Beyond Violence 

The 1947 Partition Did Not and Will Not Break Us Up

get involved forum email petition donate
blog image
Marriages between Indians and Pakistanis is not uncommon

After 1947 , life became drastically different for people who migrated from India to Pakistan and vice versa. Three generations have passed since we were separated by political forces, but our hearts beat together no matter what side of the border we come from. We all are from the same land which has been parted because of political reasons.

After six decades, Pakistanis and Indians still feel connected for various reasons. Lots of steps are being taken between the two countries to remove the barriers that remain. When I went to the UK for studies, I met many Indians and one of my dear friends is also an Indian. The people from these two countries feel connected to each other. We share passion for movies, food delicacies, entertainment and more. There are so many things we can go on and on and talk to each other about.

Recently, there has been a shift among the younger generation in Pakistan and India. A lot of young people are now visiting India and exploring it. They are finding their roots and bringing back home good stories and pictures which is inspiring others to go and explore for themselves. Most of these young people either have heard good things from their friends in India or they have their relatives residing there; with whom their families have been in touch.

Technology has played a bigger role in bringing people from both countries together. I remember my parents and grandmother telling me about the marriage between my aunt and uncle on my father’s side in the 80’s. My entire family went to India to bring the bride. My aunt’s family is from India and we moved to Pakistan before the partition. My grandparent’s family still lives in India. At that time it was very difficult for my grandparents and aunt to talk to their family when she moved to Karachi, Pakistan. Planning to go and see her family was such a lengthy procedure. The shift in technology over the last decade has changed things drastically. Now people can talk to each other via Viber, Skype, WhatsApp, etc. Internet has played a crucial role in bringing people together.

My youngest cousin from my mother’s side found his love in India and married his first cousin in January, 2015. They talked over the phone and understand each other and their families. Things have been moving in the right direction to tie the knot for more than a year. Originally, it was decided that both families would go to Dubai for the wedding. My aunt wanted to go and see her soon to be daughter-in-law’s family and home. It took a while to get approved for a visa. Requests started coming from the bride’s side to bring lawn kurtis’ from Karachi. Lawn and cotton is appreciated in India. The groom and his family stayed for over a month and went to see places they have only seen in Indian movies. When they came back it was recommended to have a quiet ceremony at Lucknow, India .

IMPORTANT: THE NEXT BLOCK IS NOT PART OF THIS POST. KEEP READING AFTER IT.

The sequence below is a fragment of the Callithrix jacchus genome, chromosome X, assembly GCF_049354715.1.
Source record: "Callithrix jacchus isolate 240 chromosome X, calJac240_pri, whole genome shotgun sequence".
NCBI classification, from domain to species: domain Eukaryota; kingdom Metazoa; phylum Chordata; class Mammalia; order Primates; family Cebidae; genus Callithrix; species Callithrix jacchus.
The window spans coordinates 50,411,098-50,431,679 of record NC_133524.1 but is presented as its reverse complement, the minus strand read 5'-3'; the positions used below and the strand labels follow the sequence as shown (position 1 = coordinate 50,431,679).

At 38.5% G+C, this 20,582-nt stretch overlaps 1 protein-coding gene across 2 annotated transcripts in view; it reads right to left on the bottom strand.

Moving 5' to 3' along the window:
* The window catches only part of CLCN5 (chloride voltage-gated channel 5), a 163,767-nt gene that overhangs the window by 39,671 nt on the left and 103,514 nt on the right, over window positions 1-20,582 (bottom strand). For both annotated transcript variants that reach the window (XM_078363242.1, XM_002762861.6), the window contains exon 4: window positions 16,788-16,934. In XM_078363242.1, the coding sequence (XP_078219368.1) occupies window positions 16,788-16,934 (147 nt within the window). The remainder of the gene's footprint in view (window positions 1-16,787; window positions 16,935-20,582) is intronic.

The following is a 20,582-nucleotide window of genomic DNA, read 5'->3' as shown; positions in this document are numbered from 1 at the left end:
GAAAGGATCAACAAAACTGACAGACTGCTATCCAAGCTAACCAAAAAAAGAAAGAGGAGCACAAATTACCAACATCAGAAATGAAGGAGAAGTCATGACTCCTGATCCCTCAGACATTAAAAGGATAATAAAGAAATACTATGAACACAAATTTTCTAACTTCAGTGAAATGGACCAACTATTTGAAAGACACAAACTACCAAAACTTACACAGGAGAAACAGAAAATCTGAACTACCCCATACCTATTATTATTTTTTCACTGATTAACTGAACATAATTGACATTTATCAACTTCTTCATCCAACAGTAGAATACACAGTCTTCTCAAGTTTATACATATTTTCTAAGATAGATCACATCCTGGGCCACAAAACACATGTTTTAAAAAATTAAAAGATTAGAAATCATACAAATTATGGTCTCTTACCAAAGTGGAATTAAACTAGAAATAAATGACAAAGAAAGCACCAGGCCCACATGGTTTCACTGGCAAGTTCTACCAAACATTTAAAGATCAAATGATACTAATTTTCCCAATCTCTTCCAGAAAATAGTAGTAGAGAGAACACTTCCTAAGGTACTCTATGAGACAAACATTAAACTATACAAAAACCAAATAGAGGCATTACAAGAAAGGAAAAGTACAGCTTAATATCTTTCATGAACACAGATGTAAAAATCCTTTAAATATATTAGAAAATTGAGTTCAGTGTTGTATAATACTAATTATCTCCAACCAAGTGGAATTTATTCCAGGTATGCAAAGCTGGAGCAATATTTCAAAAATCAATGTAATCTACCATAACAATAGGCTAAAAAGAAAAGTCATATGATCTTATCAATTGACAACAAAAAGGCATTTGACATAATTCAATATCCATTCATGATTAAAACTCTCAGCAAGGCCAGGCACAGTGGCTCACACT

My aunt and family brought what they could for the wedding. The ceremony took place like any other. The bride and groom got ready in their formal wear. Those who could attend easily came to the ceremony. Wedding rituals took place like we have in Pakistan. My cousin’s sister-in-law was happy to see similarities between us and them. Mehandi/Henna (a design on the hand) and Ubtan (a yellow paste which is put on the skin of the bride and groom to make them glow) rituals took place. We received pictures and watched everything on Skype. Everybody watching from Pakistan wanted to be there at the ceremony.

After a week, the groom and his family returned from Delhi to Karachi. The process for the bride’s visa began but it was expected that it may take two to three months for them to receive it. Apparently, things got a lot speedier and she is now here. We are happy to have her as part of our new family member. There have been no feelings of hatred from anyone of us towards her or India.

We listen to stories about how girls drive scooters there, about their food recipes and how life is in the village and city. She will be going back to visit her family in ten months but we would like to enrich her experience here by taking her to Clifton, Karachi ; a popular seaside destination. We also want to make sure she gets to try channa chaat (chickpea) and biryani from famous places here. She is already familiar with some of the brands here and we will make sure she gets stuff for her relatives back home. We would like to welcome them to visit us here because "Sarhaad kay uss paar" (those across the border) are people just like us. Next year, my husband and I will be applying for a visa to visit Delhi, Agra and Rajasthan in India.

Fatima has diverse experience in and outside of Pakistan. She has her MBA - Management from Greenwich University, Karachi. She has submitted her thesis on "Significance of Communication during War and Conflict" and hopes to study abroad for her Masters in Peace and Conflict. She is currently working with an international non-profit organization and also a part of CVE activities and projects.
She can be contacted at and tweets at @FatimahJaffery

Written by Fatima Jaffery and published on 23-April-2015

Login to leave a comment